Fighting to Survive Domestic Violence: Victims in the Prison System

by Vins
Published: Updated:

States across the US are incarcerating massive numbers of women for violent crimes that should be considered self-defense. As Victoria Law reported for Truthout in October 2016, many women are incarcerated for committing violent crimes as a result of defending themselves against abusers. According to Law’s report, 34,000 women are currently serving time in state prisons for violent crimes, of which over 10,000 women have been convicted of murder. “Some are survivors of domestic violence whose actions were desperate attempts to defend themselves or their children,” Law reports. “But the exact numbers remain unknown; no government agency tracks the number of abuse survivors behind bars.”

Law describes the cases of three such women, and efforts in New York state to pass a Domestic Violence Survivors Justice Act that would allow judges to take abuse into consideration when sentencing survivors convicted of acts directly related to abuse, as well as providing opportunities for currently incarcerated survivors to apply for resentencing if they have been sentenced to more than eight years.

“Sissy,” one of the women profiled by Law, spent eleven years in a relationship with a man who shoved her, hit her, chased her, cut her with a knife and even pulled a gun on her. Despite the cycle of violence and apologies, she was still shocked the night he jumped across the coffee table, wrapped his hands around her neck and began to choke her. When he let go, she grabbed his gun and ran out of their apartment. He chased her down the building corridor. “I was not trying to shoot him,” Sissy explained in a letter from prison, “but the gun just started going off and wouldn’t stop. It was like fireworks.” Panicking, she dropped the gun and ran. “I never knew that he was in the range of the gunfire. It’s like I never saw him, I never knew he got hit. As far as I knew, he was still after me.” She turned herself in and, because of the numerous police reports documenting her partner’s abuse, was initially told that nothing would happen. Several days later, however, she was arrested and eventually sentenced to fifty years in an Alabama prison. That was in 2002; Sissy was 48 years old.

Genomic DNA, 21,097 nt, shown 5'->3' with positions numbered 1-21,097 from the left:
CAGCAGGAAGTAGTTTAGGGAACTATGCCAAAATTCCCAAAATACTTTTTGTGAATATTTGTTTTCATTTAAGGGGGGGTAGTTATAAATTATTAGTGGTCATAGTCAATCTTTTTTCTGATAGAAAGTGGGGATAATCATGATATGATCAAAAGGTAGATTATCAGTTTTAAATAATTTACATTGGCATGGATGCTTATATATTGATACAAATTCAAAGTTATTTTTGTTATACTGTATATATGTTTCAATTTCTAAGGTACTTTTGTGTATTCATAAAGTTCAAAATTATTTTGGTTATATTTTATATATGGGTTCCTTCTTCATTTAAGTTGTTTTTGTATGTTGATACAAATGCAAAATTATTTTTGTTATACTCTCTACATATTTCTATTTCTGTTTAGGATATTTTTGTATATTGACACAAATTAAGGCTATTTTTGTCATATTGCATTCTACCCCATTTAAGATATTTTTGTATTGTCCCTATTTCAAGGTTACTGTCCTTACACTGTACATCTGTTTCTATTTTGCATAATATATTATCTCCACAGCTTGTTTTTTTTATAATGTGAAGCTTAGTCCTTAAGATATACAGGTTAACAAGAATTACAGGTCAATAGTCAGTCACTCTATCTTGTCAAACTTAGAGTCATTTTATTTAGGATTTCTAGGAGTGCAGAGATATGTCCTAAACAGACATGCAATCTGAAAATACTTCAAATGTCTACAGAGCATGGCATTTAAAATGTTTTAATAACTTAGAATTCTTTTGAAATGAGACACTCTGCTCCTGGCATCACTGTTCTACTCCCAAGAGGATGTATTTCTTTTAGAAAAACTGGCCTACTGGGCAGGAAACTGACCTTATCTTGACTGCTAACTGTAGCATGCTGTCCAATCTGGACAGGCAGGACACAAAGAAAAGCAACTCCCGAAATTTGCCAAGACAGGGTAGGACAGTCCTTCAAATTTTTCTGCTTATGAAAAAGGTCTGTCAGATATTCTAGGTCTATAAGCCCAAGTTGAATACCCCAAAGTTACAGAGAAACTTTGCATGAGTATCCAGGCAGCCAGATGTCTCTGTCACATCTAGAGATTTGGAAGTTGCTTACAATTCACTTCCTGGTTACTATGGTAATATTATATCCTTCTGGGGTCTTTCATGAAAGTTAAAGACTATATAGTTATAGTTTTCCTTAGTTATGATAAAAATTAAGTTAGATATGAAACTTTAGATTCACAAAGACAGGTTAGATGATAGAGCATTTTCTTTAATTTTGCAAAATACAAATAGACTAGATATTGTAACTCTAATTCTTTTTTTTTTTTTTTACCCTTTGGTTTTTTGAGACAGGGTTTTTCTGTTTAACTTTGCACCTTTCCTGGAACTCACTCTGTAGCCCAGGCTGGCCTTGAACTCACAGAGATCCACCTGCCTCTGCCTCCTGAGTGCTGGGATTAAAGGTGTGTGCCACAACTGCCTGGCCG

Law’s report is supported by an article by Rebecca McCray, published by TakePart in 2015. McCray’s report, “When Battered Women Are Punished with Prison,” reveals that about 90 percent of women incarcerated for killing men were physically abused by their victims. Although these cases should be treated as acts of self-defense, most judges don’t consider the prior history of violence perpetrated against the women as relevant background for their actions. As Law reports, “For those imprisoned for acting in self-defense, their chances of parole are frequently hampered by the fact that their convictions are for violent crimes, which parole boards often hold against them.”

In New York, advocates, including formerly incarcerated women, are seeking passage of a Domestic Violence Survivors Justice Act. If made law, the legislation would include self-defense and acts in which survivors were coerced by their abusers. If abuse is determined to be a significant contributing factor, then judges could shorten sentences or recommend alternative-to-incarceration programs for survivors of domestic violence found guilty of committing violent crimes.

Source: Victoria Law, “’The System Abuses Us by Locking US Up Forever’: Aging Survivors Behind Bars.” Truthout, October 04,2016,

Student Researcher: Yesenia Huerta (Sonoma State University)

Faculty Evaluator: Peter Phillips (Sonoma State University)